Research Report – Implementing Transit Coordination in North Dakota Pilot Regions

A new report published by SURTC details efforts to facilitate further regional transit coordination in North Dakota. The study, titled, Implementing Transit Coordination in North Dakota Pilot Regions, was commissioned by the ND Department of Transportation as a result of legislative action mandating coordination pilot projects in two regions.

NDDOT previously contracted with SURTC to study various coordination options and to develop corresponding recommendations. The resulting report was completed in December 2010. NDDOT then executed a second contract with SURTC to pursue implementation of recommendations contained in the prior report. The project’s work plan included 17 tasks that focused on increased local input regarding existing and evolving mobility needs, increased coordination among the regions’ operators, more uniform operating standards and policies, and short- and long-term budgets for continued and expanded coordination.

This report summarizes implementation efforts underway by NDDOT, including contracts with outside agencies that resulted in the hiring of a regional coordinator for each of the pilot regions. The report presented related budgets and corresponding funding options for a three-year period. Funding options included the use of Job Access Reverse Commute and New Freedom funding and the use of non-urbanized Section 5311 administrative funds.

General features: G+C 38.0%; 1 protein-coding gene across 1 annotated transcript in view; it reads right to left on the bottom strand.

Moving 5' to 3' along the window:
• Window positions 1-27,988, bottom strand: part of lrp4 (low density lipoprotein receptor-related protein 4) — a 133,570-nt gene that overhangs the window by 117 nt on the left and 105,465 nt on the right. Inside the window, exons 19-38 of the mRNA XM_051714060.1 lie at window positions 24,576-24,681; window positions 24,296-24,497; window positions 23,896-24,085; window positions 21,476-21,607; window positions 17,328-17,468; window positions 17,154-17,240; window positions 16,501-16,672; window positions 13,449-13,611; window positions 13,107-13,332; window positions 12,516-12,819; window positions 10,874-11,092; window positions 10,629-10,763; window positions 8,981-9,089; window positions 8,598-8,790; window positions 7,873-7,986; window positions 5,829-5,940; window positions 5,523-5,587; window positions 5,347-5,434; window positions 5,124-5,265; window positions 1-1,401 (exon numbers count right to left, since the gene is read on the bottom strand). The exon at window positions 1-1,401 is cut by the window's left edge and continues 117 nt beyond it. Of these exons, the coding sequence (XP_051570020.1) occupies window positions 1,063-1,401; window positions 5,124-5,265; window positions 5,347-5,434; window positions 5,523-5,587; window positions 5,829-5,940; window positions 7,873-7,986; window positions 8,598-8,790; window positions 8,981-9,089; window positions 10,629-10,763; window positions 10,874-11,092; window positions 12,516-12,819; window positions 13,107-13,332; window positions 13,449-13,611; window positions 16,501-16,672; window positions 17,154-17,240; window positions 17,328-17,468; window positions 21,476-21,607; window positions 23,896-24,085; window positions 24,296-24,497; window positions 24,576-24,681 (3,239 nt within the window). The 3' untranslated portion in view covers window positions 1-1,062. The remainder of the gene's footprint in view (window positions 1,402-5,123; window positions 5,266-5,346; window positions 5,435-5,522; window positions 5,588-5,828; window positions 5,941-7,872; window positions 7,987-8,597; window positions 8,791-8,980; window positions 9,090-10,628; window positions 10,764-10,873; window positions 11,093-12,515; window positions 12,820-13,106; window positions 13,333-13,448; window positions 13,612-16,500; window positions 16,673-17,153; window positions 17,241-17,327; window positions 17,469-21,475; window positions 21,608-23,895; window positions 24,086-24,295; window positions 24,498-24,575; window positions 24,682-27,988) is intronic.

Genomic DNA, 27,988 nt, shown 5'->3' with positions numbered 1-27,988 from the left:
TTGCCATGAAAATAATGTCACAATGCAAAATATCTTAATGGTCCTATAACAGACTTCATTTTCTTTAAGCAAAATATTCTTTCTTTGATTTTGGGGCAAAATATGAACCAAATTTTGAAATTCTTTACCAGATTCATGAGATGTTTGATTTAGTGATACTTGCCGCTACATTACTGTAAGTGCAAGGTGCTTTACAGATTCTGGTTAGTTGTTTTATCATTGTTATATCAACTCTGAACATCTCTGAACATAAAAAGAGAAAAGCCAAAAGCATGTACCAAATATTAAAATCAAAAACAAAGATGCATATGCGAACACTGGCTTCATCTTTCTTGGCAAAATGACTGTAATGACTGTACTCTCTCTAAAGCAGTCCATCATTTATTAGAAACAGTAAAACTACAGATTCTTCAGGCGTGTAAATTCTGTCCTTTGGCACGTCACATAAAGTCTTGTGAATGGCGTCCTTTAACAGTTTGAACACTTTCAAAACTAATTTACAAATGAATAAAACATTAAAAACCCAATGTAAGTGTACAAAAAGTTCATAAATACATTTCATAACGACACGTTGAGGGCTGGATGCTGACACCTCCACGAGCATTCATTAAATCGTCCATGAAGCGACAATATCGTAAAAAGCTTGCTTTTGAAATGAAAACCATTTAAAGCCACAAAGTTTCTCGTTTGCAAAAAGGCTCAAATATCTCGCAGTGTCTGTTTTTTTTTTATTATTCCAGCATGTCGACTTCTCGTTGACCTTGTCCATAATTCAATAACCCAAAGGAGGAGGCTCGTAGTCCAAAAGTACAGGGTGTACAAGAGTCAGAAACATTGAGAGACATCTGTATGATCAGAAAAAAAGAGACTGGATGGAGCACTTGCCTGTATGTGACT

With regard to statewide implementation, phased statewide coverage could be attained in 3-5 years and might include one coordinator for the Fargo-Moorhead urban area and up to four coordinators for the remainder of the state. The eventual number of coordinators would be determined based on workloads identified during the implementation process. North Dakota currently has four coordinators – one in the Fargo-Moorhead urban area, one in the northeast region of the state, and one in each of the two pilot regions.

Also as part of the project, SURTC created websites for local operators, upgraded the transit portion of NDDOT’s website, developed uniform policies, engaged in efforts to standardized fares, and analyzed rural routes in an attempt to reduce duplication and increase mobility options.

The study was conducted by Jon Mielke, Keven Anderson, and Carol Wright. For more details, contact Jon Mielke at jon.mielke@ndsu.edu. The full report  and the previous study are available at the following links:

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SURTC is a part of the Upper Great Plains Transportation Institute at North Dakota State University